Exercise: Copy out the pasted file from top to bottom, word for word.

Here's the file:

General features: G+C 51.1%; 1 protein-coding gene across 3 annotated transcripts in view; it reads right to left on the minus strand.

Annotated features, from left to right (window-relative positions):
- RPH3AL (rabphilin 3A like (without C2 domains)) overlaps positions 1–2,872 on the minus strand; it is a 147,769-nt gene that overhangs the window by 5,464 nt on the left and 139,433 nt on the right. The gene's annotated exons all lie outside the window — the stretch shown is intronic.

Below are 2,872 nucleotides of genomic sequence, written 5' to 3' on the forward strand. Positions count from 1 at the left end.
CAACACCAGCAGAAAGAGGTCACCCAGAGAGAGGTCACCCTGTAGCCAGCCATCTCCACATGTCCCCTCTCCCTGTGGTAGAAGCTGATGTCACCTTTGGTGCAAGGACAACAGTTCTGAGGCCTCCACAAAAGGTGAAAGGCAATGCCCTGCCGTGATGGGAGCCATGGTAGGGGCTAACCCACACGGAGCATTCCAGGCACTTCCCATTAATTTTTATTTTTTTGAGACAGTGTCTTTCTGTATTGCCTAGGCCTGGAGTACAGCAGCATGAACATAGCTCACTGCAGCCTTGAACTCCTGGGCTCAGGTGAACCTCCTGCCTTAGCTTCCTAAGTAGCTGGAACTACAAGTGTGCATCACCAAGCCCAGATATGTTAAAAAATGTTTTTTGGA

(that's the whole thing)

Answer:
General features: G+C 51.1%; 1 protein-coding gene across 3 annotated transcripts in view; it reads right to left on the minus strand.

Annotated features, from left to right (window-relative positions):
- RPH3AL (rabphilin 3A like (without C2 domains)) overlaps positions 1–2,872 on the minus strand; it is a 147,769-nt gene that overhangs the window by 5,464 nt on the left and 139,433 nt on the right. The gene's annotated exons all lie outside the window — the stretch shown is intronic.

Below are 2,872 nucleotides of genomic sequence, written 5' to 3' on the forward strand. Positions count from 1 at the left end.
CAACACCAGCAGAAAGAGGTCACCCAGAGAGAGGTCACCCTGTAGCCAGCCATCTCCACATGTCCCCTCTCCCTGTGGTAGAAGCTGATGTCACCTTTGGTGCAAGGACAACAGTTCTGAGGCCTCCACAAAAGGTGAAAGGCAATGCCCTGCCGTGATGGGAGCCATGGTAGGGGCTAACCCACACGGAGCATTCCAGGCACTTCCCATTAATTTTTATTTTTTTGAGACAGTGTCTTTCTGTATTGCCTAGGCCTGGAGTACAGCAGCATGAACATAGCTCACTGCAGCCTTGAACTCCTGGGCTCAGGTGAACCTCCTGCCTTAGCTTCCTAAGTAGCTGGAACTACAAGTGTGCATCACCAAGCCCAGATATGTTAAAAAATGTTTTTTGGA